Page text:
TO GO WITH India-unrest-Manipur-politics,FEATURE by Abhaya Srivastava
A policewoman escorts civil rights activist, Irom Sharmila Chanu (R) also known as the “Iron Lady of Manipur” or “Mengoubi” (meaning “the fair one”) to an ambulance as she leaves The Magistrate’s Court in Imphal on February 22, 2012. For more than 11 years, Sharmila has refused food and water to back her demand for the withdrawal of the special powers wielded by – and according to critics widely abused by – the security forces.
Photo: MANJUNATH KIRAN/AFP/Getty Images
Irom Sharmila, a 40-year-old Indian woman who has been on a hunger strike for twelve years to protest a law giving the government broad counter-insurgency powers, is now being charged with attempted suicide. “I love life. I do not want to take my life, but I want justice and peace,” she said in court over the weekend, a government-mandated feeding tube up her nose. Irom Sharmila is better thanyou.
Obviously Bloomberg is gonna be at the center of tonight’s attacks, but he’s…not the one leading the polls. Buttigieg is by far the most intent on keeping some focus on the guy who’s far ahead of the pack in recent polling (Bernie). -gd
[B]ad systems corrupt good individuals [by] enlisting our self-interest to convince us to betray our values. And make no mistake: America’s campaign finance system is a disaster. Most candidates can’t self-finance their campaigns, so they spend a disproportionate amount of time asking the rich to donate to their campaigns. Those donations are limited to $2,800 per individual, but the Supreme Court believes political spending is a protected form of free speech, so the rich can spend as much as they want on their own campaigns, or on Super PACs to push their political agendas.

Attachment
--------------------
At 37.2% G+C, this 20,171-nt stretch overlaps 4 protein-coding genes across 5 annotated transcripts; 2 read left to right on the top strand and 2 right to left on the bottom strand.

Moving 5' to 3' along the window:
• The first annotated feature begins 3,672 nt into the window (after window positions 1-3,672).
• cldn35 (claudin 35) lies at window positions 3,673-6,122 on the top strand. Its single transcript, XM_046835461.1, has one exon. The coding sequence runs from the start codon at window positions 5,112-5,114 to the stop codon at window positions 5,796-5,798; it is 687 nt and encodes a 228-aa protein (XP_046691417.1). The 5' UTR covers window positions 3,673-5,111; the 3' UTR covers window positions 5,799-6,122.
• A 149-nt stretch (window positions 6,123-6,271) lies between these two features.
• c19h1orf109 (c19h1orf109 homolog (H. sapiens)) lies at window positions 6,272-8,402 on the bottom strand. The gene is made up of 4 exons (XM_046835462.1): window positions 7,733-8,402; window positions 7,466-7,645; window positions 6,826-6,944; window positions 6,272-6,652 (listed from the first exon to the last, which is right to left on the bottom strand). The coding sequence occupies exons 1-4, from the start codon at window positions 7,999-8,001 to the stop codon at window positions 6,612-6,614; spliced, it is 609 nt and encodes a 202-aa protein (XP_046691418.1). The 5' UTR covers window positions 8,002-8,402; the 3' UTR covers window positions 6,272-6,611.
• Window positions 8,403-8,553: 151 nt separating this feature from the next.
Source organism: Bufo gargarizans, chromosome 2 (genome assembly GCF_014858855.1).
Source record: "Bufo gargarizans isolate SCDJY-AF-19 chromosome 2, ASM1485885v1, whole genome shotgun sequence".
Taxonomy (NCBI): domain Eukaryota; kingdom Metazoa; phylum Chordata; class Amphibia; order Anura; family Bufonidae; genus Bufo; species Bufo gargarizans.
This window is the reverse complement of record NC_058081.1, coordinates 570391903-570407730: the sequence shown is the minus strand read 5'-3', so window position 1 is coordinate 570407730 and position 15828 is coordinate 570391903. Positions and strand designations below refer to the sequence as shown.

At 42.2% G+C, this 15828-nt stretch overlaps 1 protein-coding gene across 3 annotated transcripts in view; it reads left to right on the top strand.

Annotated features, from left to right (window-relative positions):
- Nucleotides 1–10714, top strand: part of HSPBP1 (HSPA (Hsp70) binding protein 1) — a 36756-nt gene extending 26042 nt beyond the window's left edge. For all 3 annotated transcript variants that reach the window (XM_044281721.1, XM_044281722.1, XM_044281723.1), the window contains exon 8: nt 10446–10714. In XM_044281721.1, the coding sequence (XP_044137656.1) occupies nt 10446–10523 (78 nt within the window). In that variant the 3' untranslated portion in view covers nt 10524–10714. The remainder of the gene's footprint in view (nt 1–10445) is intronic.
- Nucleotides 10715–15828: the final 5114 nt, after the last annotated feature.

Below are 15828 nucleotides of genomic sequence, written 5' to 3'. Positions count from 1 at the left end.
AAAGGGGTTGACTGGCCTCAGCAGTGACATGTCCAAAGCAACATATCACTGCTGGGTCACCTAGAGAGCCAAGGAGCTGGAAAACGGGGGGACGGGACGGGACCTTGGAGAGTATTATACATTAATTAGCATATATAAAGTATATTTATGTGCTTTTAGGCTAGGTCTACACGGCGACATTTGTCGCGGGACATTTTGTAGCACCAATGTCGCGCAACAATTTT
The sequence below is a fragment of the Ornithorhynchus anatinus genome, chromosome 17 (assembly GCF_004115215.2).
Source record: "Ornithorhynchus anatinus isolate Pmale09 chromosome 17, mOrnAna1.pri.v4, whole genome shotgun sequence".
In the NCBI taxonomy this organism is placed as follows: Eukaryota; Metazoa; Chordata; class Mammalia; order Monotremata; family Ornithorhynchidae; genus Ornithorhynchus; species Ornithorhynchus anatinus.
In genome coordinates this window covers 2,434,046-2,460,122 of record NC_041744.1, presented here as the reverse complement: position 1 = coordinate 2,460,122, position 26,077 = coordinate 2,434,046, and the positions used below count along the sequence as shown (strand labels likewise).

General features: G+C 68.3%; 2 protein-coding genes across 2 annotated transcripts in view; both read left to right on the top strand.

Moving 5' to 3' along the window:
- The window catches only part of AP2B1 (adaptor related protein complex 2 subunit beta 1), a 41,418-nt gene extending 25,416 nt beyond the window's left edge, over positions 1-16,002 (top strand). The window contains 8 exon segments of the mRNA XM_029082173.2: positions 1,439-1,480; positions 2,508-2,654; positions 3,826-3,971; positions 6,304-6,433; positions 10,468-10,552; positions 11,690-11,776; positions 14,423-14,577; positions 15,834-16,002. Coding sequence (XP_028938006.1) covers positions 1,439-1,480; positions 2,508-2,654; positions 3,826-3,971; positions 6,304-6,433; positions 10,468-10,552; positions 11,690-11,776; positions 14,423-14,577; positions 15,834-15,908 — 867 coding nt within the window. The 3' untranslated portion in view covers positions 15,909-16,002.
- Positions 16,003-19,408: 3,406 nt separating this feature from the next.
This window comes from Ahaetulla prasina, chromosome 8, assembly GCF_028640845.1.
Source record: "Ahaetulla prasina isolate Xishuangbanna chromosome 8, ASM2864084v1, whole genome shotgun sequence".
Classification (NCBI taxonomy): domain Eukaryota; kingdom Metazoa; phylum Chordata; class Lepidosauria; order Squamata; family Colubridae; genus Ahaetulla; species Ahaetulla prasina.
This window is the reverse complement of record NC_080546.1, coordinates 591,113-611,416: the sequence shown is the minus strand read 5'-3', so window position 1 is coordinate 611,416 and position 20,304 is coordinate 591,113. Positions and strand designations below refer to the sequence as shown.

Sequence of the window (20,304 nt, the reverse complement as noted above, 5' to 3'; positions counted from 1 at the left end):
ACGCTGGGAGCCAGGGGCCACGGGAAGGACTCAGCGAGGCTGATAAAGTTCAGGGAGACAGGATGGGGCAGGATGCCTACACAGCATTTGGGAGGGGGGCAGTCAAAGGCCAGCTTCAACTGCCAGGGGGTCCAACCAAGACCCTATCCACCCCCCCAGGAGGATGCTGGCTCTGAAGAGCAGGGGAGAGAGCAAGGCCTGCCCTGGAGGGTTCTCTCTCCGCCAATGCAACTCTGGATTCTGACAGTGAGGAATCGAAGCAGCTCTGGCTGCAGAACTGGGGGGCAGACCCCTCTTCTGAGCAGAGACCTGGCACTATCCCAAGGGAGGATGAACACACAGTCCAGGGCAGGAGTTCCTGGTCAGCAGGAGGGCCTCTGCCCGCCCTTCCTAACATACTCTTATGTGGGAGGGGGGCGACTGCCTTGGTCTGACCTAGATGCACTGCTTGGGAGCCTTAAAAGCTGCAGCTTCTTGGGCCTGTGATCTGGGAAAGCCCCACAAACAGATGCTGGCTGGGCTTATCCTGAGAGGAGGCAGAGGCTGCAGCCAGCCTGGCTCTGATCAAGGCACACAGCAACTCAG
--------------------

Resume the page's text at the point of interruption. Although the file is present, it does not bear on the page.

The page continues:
Populists like Bernie Sanders, Elizabeth Warren, and, in his complicated and contradictory ways, even Donald Trump, have risen in part because Americans loathe seeing their political system bought by the rich. Bloomberg isn’t so much a defense against those critiques as he is a confirmation of them. The populists say that politics is rigged, elections are bought by those with enough money to spend, modern liberalism is mere lipstick on perpetual corporatism. Bloomberg is here to test whether they’re right. He may pitch himself to centrists as an answer to the populists, but in leveraging his fortune to fight them, he offers the country the (hopefully) false choice between populism and oligarchy.